An electronic copy was given in exchange for an honest review.
Summary (via Goodreads):
In the year 2050, a secret government study nicknamed Operation Source Code injects eight volunteers with a retrovirus. The goal? To abate the energy crisis by reprogramming human DNA to power personal electronic devices. The experiment works but with disastrous consequences.
Seventeen years later, Lydia Troyer is far from concerned with the energy crisis. Growing up in the isolated community of Hemlock Hollow, life hasn’t changed much since 1698 when her Amish ancestors came to America. She milks her cow by hand, bakes fresh bread every morning, and hopes to be courted by Jeremiah, the boy who’s been her best friend since she could walk.
But when Lydia’s father has a stroke and is taken to the outside world for medical treatment, Lydia and Jeremiah leave home to visit him. An ordinary light switch thrusts Lydia into a new world where energy is a coveted commodity and her own personal history makes her the most sought-after weapon on the planet
Grounded had a really interesting concept of a society only using green energy and the ramifications of this on an economy that is structured around fuel. Granted, these issues are the back story and only mentioned briefly. The story is based on this concept and takes place in a ‘recovering’ world. Electricity is portioned out and the worst type of crime is stealing it. the Amish live on the outside of this society. Their lives are not altered much and this is where the main character, Lydia, lives.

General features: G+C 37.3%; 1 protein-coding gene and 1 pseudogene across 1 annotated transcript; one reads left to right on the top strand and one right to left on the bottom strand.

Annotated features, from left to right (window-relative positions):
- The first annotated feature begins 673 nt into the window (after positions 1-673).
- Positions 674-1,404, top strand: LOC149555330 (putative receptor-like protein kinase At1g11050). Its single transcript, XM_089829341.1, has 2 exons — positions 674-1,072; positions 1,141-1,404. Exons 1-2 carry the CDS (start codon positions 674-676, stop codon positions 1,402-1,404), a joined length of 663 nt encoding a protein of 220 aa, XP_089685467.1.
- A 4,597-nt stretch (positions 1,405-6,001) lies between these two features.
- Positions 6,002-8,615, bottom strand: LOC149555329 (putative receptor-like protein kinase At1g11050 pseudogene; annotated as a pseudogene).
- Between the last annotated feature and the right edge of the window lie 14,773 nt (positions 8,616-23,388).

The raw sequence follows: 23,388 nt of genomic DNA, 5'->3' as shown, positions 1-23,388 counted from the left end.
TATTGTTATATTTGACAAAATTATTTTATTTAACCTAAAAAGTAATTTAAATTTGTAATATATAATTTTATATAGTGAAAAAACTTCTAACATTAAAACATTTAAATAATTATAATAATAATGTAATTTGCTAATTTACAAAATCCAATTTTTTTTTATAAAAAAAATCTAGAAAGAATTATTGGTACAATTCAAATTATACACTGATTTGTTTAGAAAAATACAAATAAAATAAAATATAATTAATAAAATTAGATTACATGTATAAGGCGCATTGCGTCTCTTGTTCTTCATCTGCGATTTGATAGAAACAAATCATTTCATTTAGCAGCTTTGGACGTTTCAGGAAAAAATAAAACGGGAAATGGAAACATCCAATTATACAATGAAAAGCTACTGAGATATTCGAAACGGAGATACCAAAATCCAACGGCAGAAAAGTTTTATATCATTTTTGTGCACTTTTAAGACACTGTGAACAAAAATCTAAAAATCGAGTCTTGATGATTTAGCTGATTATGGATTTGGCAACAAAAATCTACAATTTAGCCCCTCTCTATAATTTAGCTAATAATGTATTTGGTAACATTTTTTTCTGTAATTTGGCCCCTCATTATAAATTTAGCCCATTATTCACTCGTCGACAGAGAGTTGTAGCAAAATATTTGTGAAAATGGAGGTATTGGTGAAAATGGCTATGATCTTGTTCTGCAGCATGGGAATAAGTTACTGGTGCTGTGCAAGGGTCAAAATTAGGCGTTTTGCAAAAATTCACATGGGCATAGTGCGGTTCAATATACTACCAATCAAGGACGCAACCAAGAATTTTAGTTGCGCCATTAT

She is instantly likeable with her innocence and pure outlook of the world. The author does a fair job of giving the reader a good idea of how her life has been up to where the story takes off and you have a sense of her closeness to the people around her. The story changes pace when Lydia and Jeremiah choose to go on their rumsringa, a year in the outside world.
When on the outside she accidentally sets off a horrible chain reaction in calling electricity to hers body. This sets the stage for a whirlwind of events and sadly this is when my detachment began. Any bits that seemed original were no longer touched upon and it became very similar to other books I’ve read. She meets a mysterious boy that seems to be able to harness electricity just like her, enter love triangle. They have an electric connection–figuratively and literally.
I was excited to see that Grounded took place in an Amish community just because I’ve not read a book that did. Once the story really took off it morphed into any other paranormal young adult book I’ve read. Though no other elements stood out the writing was well done and this was in no way a poor book, just not something I feel overly invested in.